Archive for Thursday, June 2, 2011

Basehor Dairy Days festival becoming prize cow

A sign in front of Basehor City Hall heralds the coming of the 2011 Basehor Dairy Days festival, which will take place June 3 and 4.

A sign in front of Basehor City Hall heralds the coming of the 2011 Basehor Dairy Days festival, which will take place June 3 and 4.

June 2, 2011

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The bands

Krazy Kats Band

1:30-3:30 p.m. Saturday

The Krazy Kats Band will likely attract some of its local following of fans to its performance Saturday afternoon, festival organizer Lila White said.

“They really are good,” White said. “They're very enjoyable.”

According to the band's website,, the trio formed in 1957 when its three members were in high school in Moberly, Mo. The group, which has played at Dairy Days in the past, plays a selection of oldies from the 1950s and '60s, White said, including a crowd-pleasing stretch of Elvis Presley songs during which one member dons a full Elvis costume.

The Fairmounters

11 a.m.-12:30 p.m. Saturday

A four-piece bluegrass band from the unincorporated town of Fairmount north of Basehor, the appropriately named Fairmounters released their first CD of music earlier this year, guitar player Randy McDowell said.

The group, which also includes McDowell's two younger brothers Ricky and Ronnie, began playing together about five years ago, he said.

“We're all in our 50s,” McDowell said. “We waited a long time to start doing this for some reason.”

Many of the band's songs are original compositions, he said. The Fairmounters played at the Leavenworth County Fair in 2010, but this will be their first time performing at Dairy Days.

The Lonnie Ray Blues Band

6:30-8:30 p.m. Friday

A husband-and-wife duo lead the Lonnie Ray Blues Band, said Dairy Days committee member Jenne Laytham, who booked the group for the festival's kickoff picnic.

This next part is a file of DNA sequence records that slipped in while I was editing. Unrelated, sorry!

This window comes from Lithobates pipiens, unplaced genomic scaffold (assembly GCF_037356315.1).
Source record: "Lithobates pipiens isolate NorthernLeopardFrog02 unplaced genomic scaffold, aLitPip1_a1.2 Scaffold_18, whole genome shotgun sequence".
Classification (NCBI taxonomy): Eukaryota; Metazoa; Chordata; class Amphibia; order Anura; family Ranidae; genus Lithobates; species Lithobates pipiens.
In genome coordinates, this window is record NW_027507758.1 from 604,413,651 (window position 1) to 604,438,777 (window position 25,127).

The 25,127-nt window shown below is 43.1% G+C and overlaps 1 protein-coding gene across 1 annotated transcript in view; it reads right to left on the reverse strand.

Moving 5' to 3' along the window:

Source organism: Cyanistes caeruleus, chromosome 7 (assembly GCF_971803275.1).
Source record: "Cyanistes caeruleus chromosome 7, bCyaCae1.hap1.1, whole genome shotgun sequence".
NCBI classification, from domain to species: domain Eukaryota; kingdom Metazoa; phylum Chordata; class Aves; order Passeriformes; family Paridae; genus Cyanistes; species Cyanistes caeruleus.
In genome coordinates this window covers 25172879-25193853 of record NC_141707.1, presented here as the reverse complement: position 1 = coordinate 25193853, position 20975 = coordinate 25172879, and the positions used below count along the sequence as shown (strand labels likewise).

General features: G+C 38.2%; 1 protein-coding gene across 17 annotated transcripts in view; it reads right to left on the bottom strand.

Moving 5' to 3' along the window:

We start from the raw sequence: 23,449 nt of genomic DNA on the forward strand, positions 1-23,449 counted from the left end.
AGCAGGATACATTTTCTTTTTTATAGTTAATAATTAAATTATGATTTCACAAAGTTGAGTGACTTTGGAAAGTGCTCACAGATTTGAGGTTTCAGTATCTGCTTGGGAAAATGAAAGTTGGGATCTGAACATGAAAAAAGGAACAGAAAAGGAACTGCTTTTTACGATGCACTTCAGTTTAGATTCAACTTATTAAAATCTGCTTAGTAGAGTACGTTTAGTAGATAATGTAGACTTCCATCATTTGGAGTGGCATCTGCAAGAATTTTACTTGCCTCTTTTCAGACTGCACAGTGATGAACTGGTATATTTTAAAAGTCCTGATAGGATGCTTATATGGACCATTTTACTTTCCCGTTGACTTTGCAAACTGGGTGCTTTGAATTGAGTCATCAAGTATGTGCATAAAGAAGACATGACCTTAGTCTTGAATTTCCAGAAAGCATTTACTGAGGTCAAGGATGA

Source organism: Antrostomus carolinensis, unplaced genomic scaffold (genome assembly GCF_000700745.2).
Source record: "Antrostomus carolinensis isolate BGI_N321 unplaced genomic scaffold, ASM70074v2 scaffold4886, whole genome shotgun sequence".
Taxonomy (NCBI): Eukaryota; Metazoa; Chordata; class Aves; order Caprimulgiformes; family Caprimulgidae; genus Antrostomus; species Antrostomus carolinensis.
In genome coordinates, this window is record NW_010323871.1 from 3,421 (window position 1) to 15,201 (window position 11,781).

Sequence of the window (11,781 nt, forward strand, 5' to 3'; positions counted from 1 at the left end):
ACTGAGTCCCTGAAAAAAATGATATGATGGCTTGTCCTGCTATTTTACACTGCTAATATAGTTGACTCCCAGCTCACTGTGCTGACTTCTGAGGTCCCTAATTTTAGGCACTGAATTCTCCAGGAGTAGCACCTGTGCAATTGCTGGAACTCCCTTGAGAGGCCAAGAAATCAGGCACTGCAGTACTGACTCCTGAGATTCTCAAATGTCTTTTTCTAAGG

The group is well-known in the Kansas City area, Laytham said, and has played before at the Basehor Community Library's summer concerts and at Kelley's Grille and Bar in Basehor.

“They're a really neat band,” Laytham said.

Six years in, the Basehor Dairy Days festival is no longer a start-up, Lila White says.

Dairy Days is an established tradition now, said White, who leads the volunteer committee that organizes the festival each year. Visitors come from other towns, area bands know it as a place to play for good crowds and organizers of other local festivals call for help and advice.

“I guess we’re on the map now,” White said.

This year’s sixth annual Dairy Days kicks off with a concert and picnic from 6:30 to 8:30 p.m. Friday at Basehor City Park, 15940 Leavenworth Rd. The full-fledged festival takes place from 7 a.m. to 4 p.m. Saturday, also at the city park, which by the weekend is set to have newly paved entrances and parking areas after the Basehor City Council agreed to fund the project in a special meeting last month.

The festival began when a group of residents hoped to start an annual festival tradition in Basehor to match those in other area towns, White said, and decided to make the festival’s theme reflect Basehor’s dairy-farming history.

Each year since then, the festival has had something new to offer, she said, thanks to the efforts of an eight-person committee with representatives from the Basehor Chamber of Commerce, the city, Basehor Community Library, the Basehor-Linwood School District and more. About a week after each year’s festival, White said, the group gathers to begin planning the next one.

“We’ve really worked hard to have this grow every year, a little bit at a time,” White said.

This year, the festival will add some educational elements for children, she said, including a mobile smoke house that teaches about fire safety simulating an exit from a burning building, a Girl Scout troop that will answer questions about dairy farming and a 4-H group that will bring in a live dairy calf for milking demonstrations.